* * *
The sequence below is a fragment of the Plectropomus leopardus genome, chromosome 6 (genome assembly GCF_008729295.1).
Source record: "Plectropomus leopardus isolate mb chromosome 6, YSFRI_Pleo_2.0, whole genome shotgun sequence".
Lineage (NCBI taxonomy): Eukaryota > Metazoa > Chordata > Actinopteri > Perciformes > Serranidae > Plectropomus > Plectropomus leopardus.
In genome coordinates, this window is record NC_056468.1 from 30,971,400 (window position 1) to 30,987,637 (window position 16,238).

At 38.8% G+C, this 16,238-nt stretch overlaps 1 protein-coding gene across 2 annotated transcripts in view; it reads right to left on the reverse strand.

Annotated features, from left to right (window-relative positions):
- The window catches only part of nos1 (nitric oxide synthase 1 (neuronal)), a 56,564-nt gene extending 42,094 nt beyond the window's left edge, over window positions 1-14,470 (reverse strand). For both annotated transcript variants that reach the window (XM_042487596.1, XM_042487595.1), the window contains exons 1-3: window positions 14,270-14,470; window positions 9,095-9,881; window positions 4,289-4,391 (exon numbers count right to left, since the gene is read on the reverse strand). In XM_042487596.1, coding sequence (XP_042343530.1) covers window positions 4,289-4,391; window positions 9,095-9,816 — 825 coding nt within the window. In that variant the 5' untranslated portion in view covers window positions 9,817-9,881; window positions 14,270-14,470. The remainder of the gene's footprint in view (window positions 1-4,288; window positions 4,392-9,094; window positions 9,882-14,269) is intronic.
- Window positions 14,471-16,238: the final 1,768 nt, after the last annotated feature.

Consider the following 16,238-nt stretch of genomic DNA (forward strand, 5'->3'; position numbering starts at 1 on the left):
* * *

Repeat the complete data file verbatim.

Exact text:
The sequence below is a fragment of the Plectropomus leopardus genome, chromosome 6 (genome assembly GCF_008729295.1).
Source record: "Plectropomus leopardus isolate mb chromosome 6, YSFRI_Pleo_2.0, whole genome shotgun sequence".
Lineage (NCBI taxonomy): Eukaryota > Metazoa > Chordata > Actinopteri > Perciformes > Serranidae > Plectropomus > Plectropomus leopardus.
In genome coordinates, this window is record NC_056468.1 from 30,971,400 (window position 1) to 30,987,637 (window position 16,238).

At 38.8% G+C, this 16,238-nt stretch overlaps 1 protein-coding gene across 2 annotated transcripts in view; it reads right to left on the reverse strand.

Annotated features, from left to right (window-relative positions):
- The window catches only part of nos1 (nitric oxide synthase 1 (neuronal)), a 56,564-nt gene extending 42,094 nt beyond the window's left edge, over window positions 1-14,470 (reverse strand). For both annotated transcript variants that reach the window (XM_042487596.1, XM_042487595.1), the window contains exons 1-3: window positions 14,270-14,470; window positions 9,095-9,881; window positions 4,289-4,391 (exon numbers count right to left, since the gene is read on the reverse strand). In XM_042487596.1, coding sequence (XP_042343530.1) covers window positions 4,289-4,391; window positions 9,095-9,816 — 825 coding nt within the window. In that variant the 5' untranslated portion in view covers window positions 9,817-9,881; window positions 14,270-14,470. The remainder of the gene's footprint in view (window positions 1-4,288; window positions 4,392-9,094; window positions 9,882-14,269) is intronic.
- Window positions 14,471-16,238: the final 1,768 nt, after the last annotated feature.

Consider the following 16,238-nt stretch of genomic DNA (forward strand, 5'->3'; position numbering starts at 1 on the left):